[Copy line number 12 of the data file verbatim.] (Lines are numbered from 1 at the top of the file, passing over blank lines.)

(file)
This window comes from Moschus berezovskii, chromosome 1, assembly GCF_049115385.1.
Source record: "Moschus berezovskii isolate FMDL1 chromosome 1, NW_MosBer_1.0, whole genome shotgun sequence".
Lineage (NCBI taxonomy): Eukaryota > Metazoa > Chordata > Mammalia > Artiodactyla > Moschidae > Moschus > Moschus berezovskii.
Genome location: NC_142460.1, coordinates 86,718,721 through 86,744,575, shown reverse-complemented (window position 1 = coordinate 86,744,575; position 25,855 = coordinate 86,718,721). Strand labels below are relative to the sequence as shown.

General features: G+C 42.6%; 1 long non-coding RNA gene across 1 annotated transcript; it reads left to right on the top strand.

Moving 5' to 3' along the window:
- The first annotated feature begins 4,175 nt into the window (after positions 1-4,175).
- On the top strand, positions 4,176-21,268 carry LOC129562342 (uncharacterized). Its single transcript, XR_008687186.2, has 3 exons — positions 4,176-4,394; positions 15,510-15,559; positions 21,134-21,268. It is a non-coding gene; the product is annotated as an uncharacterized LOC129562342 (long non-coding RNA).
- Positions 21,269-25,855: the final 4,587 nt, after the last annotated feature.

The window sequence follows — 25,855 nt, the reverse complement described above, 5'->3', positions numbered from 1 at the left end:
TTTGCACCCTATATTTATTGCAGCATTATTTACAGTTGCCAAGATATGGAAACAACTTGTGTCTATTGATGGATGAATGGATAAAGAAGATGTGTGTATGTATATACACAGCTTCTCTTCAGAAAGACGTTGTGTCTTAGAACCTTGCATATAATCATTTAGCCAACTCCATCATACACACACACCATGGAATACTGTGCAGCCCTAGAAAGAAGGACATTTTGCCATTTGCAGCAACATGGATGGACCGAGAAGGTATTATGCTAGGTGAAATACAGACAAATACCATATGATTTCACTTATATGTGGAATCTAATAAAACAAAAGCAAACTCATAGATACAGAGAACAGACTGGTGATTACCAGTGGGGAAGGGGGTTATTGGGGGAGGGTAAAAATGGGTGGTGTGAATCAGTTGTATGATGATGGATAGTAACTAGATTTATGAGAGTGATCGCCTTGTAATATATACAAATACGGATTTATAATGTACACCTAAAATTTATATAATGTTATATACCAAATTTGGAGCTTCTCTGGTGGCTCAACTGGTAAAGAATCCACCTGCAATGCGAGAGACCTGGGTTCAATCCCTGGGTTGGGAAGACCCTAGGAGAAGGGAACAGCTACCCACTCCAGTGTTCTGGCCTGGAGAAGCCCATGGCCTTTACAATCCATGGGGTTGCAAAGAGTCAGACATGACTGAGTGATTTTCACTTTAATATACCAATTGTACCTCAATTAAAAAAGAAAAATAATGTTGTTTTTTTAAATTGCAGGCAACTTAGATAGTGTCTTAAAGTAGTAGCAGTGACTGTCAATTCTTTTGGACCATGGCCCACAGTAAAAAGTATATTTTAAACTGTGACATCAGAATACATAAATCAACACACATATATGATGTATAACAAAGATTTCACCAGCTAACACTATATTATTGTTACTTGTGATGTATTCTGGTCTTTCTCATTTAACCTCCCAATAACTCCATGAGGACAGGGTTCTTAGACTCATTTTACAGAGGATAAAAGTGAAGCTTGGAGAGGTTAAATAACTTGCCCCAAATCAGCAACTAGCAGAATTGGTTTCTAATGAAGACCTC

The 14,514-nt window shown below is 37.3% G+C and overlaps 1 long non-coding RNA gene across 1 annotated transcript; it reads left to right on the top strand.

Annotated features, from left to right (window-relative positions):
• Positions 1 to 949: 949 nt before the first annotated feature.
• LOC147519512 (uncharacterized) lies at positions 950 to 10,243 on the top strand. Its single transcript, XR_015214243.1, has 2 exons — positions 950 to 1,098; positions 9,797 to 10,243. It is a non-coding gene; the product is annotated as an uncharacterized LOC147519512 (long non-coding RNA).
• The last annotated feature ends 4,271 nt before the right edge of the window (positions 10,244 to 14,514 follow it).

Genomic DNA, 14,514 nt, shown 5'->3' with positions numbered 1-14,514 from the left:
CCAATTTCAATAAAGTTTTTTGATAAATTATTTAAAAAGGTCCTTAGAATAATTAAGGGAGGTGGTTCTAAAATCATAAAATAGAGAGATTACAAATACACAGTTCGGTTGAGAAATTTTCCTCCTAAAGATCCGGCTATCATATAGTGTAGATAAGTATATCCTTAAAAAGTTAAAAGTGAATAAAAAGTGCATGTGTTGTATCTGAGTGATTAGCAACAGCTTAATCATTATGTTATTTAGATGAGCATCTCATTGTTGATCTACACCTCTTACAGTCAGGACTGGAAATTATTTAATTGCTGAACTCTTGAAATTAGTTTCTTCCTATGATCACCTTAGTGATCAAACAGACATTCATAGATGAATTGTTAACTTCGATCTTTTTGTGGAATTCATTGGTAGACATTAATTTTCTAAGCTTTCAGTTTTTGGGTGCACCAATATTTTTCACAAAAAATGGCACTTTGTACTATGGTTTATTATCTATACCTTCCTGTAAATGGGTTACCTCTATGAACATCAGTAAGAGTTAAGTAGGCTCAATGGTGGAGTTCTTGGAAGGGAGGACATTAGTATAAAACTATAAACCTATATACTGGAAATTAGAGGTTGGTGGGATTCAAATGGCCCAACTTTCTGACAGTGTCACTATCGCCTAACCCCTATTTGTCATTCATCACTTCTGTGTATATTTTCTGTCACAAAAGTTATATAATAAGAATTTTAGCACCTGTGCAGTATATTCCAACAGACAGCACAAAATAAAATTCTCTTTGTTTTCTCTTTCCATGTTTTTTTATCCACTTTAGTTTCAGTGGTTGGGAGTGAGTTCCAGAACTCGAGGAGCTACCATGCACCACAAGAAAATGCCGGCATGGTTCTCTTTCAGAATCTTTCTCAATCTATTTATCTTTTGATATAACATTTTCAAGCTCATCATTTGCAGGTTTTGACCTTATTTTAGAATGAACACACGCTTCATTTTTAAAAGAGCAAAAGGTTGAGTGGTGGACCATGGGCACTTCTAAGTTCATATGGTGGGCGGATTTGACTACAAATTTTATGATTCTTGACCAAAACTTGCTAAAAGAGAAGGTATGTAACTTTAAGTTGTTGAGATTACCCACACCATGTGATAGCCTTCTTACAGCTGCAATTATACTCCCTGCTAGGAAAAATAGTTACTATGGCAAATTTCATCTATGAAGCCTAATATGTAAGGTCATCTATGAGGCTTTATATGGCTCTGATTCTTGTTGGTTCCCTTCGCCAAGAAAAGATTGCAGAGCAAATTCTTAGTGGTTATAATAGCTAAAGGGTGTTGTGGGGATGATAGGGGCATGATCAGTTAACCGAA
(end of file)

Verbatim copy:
The 14,514-nt window shown below is 37.3% G+C and overlaps 1 long non-coding RNA gene across 1 annotated transcript; it reads left to right on the top strand.